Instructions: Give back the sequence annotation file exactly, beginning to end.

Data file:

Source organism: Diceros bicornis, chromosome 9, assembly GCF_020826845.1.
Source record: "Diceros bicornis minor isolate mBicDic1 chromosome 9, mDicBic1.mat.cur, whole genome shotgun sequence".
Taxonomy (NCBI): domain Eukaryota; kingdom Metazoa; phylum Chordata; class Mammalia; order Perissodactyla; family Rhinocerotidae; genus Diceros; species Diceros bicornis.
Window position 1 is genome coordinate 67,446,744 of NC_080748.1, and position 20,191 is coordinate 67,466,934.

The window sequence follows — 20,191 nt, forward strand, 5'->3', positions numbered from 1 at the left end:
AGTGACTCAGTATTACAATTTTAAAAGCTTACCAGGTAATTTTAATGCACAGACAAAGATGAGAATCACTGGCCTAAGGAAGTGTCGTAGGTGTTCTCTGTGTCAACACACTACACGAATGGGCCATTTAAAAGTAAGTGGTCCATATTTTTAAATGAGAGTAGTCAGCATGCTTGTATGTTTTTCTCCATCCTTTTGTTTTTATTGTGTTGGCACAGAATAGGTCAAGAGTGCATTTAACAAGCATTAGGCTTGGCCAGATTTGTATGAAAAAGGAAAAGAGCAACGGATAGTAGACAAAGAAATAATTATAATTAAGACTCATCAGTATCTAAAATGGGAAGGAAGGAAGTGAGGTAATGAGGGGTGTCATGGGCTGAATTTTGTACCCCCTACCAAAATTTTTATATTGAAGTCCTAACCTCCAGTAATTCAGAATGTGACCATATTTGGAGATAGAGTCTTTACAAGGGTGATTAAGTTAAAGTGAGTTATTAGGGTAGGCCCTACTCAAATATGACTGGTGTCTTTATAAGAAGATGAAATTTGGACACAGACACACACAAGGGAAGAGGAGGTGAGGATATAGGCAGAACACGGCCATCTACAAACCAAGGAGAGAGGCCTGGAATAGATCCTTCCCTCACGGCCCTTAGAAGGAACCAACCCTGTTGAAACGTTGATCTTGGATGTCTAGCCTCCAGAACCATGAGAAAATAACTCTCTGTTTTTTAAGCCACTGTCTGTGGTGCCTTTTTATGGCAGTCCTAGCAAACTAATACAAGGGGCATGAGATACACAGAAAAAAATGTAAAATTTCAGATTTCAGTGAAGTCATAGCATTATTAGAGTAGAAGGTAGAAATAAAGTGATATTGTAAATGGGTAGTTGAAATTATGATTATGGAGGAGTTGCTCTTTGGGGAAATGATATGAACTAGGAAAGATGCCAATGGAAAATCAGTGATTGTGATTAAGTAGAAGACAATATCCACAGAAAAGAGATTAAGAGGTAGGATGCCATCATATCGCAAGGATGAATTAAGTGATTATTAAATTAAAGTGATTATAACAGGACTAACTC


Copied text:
Source organism: Diceros bicornis, chromosome 9, assembly GCF_020826845.1.
Source record: "Diceros bicornis minor isolate mBicDic1 chromosome 9, mDicBic1.mat.cur, whole genome shotgun sequence".
Taxonomy (NCBI): domain Eukaryota; kingdom Metazoa; phylum Chordata; class Mammalia; order Perissodactyla; family Rhinocerotidae; genus Diceros; species Diceros bicornis.
Window position 1 is genome coordinate 67,446,744 of NC_080748.1, and position 20,191 is coordinate 67,466,934.

The window sequence follows — 20,191 nt, forward strand, 5'->3', positions numbered from 1 at the left end:
AGTGACTCAGTATTACAATTTTAAAAGCTTACCAGGTAATTTTAATGCACAGACAAAGATGAGAATCACTGGCCTAAGGAAGTGTCGTAGGTGTTCTCTGTGTCAACACACTACACGAATGGGCCATTTAAAAGTAAGTGGTCCATATTTTTAAATGAGAGTAGTCAGCATGCTTGTATGTTTTTCTCCATCCTTTTGTTTTTATTGTGTTGGCACAGAATAGGTCAAGAGTGCATTTAACAAGCATTAGGCTTGGCCAGATTTGTATGAAAAAGGAAAAGAGCAACGGATAGTAGACAAAGAAATAATTATAATTAAGACTCATCAGTATCTAAAATGGGAAGGAAGGAAGTGAGGTAATGAGGGGTGTCATGGGCTGAATTTTGTACCCCCTACCAAAATTTTTATATTGAAGTCCTAACCTCCAGTAATTCAGAATGTGACCATATTTGGAGATAGAGTCTTTACAAGGGTGATTAAGTTAAAGTGAGTTATTAGGGTAGGCCCTACTCAAATATGACTGGTGTCTTTATAAGAAGATGAAATTTGGACACAGACACACACAAGGGAAGAGGAGGTGAGGATATAGGCAGAACACGGCCATCTACAAACCAAGGAGAGAGGCCTGGAATAGATCCTTCCCTCACGGCCCTTAGAAGGAACCAACCCTGTTGAAACGTTGATCTTGGATGTCTAGCCTCCAGAACCATGAGAAAATAACTCTCTGTTTTTTAAGCCACTGTCTGTGGTGCCTTTTTATGGCAGTCCTAGCAAACTAATACAAGGGGCATGAGATACACAGAAAAAAATGTAAAATTTCAGATTTCAGTGAAGTCATAGCATTATTAGAGTAGAAGGTAGAAATAAAGTGATATTGTAAATGGGTAGTTGAAATTATGATTATGGAGGAGTTGCTCTTTGGGGAAATGATATGAACTAGGAAAGATGCCAATGGAAAATCAGTGATTGTGATTAAGTAGAAGACAATATCCACAGAAAAGAGATTAAGAGGTAGGATGCCATCATATCGCAAGGATGAATTAAGTGATTATTAAATTAAAGTGATTATAACAGGACTAACTC